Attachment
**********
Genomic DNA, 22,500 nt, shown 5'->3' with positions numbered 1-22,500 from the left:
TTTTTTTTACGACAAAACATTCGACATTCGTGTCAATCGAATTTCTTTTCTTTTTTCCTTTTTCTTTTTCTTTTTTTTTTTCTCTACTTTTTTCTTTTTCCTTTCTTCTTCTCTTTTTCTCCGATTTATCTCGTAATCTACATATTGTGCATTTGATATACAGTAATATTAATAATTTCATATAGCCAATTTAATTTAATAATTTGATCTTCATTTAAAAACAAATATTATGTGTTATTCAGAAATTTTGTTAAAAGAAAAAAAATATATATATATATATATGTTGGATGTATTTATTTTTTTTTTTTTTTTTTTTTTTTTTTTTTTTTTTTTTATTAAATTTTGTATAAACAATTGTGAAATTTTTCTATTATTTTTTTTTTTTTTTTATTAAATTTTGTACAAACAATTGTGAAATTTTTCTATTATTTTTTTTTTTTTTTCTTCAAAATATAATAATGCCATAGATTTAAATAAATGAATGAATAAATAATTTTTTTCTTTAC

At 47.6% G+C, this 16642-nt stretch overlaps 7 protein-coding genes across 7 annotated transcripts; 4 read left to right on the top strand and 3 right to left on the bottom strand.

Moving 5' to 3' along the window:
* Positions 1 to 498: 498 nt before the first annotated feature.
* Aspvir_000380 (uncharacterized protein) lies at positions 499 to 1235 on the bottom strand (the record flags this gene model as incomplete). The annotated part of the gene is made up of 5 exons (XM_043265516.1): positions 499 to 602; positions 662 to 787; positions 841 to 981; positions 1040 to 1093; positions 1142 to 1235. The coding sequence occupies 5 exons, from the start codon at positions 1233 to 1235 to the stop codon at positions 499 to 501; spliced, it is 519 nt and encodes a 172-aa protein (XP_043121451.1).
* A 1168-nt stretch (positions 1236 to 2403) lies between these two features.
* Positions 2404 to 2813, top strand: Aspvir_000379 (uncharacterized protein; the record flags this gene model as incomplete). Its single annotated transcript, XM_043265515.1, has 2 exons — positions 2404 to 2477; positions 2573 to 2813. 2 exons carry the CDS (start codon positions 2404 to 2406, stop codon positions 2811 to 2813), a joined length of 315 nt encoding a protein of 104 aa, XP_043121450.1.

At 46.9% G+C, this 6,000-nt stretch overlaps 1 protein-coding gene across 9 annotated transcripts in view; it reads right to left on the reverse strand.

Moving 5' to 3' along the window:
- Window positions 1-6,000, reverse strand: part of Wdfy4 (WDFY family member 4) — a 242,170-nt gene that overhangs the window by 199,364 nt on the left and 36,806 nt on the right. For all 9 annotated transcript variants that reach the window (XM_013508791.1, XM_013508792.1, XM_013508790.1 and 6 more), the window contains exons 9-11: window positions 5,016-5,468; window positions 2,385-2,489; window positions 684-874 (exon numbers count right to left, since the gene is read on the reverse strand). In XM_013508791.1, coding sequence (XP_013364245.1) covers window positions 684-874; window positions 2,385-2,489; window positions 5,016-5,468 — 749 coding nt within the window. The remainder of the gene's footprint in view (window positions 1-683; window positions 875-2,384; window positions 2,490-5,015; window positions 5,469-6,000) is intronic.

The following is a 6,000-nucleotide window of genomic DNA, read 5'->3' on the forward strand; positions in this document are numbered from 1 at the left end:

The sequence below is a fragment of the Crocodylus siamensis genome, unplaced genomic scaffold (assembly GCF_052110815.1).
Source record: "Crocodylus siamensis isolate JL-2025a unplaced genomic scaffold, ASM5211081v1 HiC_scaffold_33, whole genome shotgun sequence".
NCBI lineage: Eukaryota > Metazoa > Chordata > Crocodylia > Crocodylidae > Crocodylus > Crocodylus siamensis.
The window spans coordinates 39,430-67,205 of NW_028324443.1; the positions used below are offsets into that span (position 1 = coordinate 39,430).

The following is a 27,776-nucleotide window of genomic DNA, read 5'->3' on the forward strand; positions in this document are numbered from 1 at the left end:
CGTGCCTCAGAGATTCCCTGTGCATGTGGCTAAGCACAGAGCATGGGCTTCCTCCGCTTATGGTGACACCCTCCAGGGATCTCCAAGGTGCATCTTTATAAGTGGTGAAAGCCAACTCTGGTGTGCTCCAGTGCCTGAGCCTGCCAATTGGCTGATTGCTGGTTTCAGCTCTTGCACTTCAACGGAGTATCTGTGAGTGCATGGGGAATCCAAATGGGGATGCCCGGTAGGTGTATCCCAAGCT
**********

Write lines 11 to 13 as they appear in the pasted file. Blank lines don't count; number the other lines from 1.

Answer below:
- Window positions 1-6,000, reverse strand: part of Wdfy4 (WDFY family member 4) — a 242,170-nt gene that overhangs the window by 199,364 nt on the left and 36,806 nt on the right. For all 9 annotated transcript variants that reach the window (XM_013508791.1, XM_013508792.1, XM_013508790.1 and 6 more), the window contains exons 9-11: window positions 5,016-5,468; window positions 2,385-2,489; window positions 684-874 (exon numbers count right to left, since the gene is read on the reverse strand). In XM_013508791.1, coding sequence (XP_013364245.1) covers window positions 684-874; window positions 2,385-2,489; window positions 5,016-5,468 — 749 coding nt within the window. The remainder of the gene's footprint in view (window positions 1-683; window positions 875-2,384; window positions 2,490-5,015; window positions 5,469-6,000) is intronic.

The following is a 6,000-nucleotide window of genomic DNA, read 5'->3' on the forward strand; positions in this document are numbered from 1 at the left end:

The sequence below is a fragment of the Crocodylus siamensis genome, unplaced genomic scaffold (assembly GCF_052110815.1).